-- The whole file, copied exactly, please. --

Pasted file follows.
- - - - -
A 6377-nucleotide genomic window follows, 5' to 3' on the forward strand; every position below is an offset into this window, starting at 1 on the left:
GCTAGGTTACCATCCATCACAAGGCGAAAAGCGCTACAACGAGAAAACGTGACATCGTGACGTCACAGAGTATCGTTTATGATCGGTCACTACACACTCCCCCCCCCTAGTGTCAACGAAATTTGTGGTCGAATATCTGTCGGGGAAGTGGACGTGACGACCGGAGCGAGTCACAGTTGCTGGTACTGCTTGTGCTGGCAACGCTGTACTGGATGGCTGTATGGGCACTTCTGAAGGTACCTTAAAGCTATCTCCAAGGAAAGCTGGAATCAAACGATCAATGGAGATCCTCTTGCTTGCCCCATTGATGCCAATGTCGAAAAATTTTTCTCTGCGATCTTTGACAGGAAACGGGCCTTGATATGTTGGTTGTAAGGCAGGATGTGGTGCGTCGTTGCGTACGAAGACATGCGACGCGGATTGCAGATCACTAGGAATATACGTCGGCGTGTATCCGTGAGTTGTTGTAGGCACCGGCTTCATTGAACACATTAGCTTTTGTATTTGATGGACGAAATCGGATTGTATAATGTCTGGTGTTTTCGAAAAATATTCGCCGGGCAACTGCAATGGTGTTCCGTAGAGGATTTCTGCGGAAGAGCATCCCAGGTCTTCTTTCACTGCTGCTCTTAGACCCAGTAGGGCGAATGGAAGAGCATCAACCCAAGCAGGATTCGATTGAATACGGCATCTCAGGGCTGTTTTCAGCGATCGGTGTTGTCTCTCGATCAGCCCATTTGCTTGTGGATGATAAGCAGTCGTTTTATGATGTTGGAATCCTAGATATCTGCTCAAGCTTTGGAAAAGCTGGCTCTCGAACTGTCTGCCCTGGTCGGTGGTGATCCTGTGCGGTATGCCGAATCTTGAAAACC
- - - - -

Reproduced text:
A 6377-nucleotide genomic window follows, 5' to 3' on the forward strand; every position below is an offset into this window, starting at 1 on the left:
GCTAGGTTACCATCCATCACAAGGCGAAAAGCGCTACAACGAGAAAACGTGACATCGTGACGTCACAGAGTATCGTTTATGATCGGTCACTACACACTCCCCCCCCCTAGTGTCAACGAAATTTGTGGTCGAATATCTGTCGGGGAAGTGGACGTGACGACCGGAGCGAGTCACAGTTGCTGGTACTGCTTGTGCTGGCAACGCTGTACTGGATGGCTGTATGGGCACTTCTGAAGGTACCTTAAAGCTATCTCCAAGGAAAGCTGGAATCAAACGATCAATGGAGATCCTCTTGCTTGCCCCATTGATGCCAATGTCGAAAAATTTTTCTCTGCGATCTTTGACAGGAAACGGGCCTTGATATGTTGGTTGTAAGGCAGGATGTGGTGCGTCGTTGCGTACGAAGACATGCGACGCGGATTGCAGATCACTAGGAATATACGTCGGCGTGTATCCGTGAGTTGTTGTAGGCACCGGCTTCATTGAACACATTAGCTTTTGTATTTGATGGACGAAATCGGATTGTATAATGTCTGGTGTTTTCGAAAAATATTCGCCGGGCAACTGCAATGGTGTTCCGTAGAGGATTTCTGCGGAAGAGCATCCCAGGTCTTCTTTCACTGCTGCTCTTAGACCCAGTAGGGCGAATGGAAGAGCATCAACCCAAGCAGGATTCGATTGAATACGGCATCTCAGGGCTGTTTTCAGCGATCGGTGTTGTCTCTCGATCAGCCCATTTGCTTGTGGATGATAAGCAGTCGTTTTATGATGTTGGAATCCTAGATATCTGCTCAAGCTTTGGAAAAGCTGGCTCTCGAACTGTCTGCCCTGGTCGGTGGTGATCCTGTGCGGTATGCCGAATCTTGAAAACC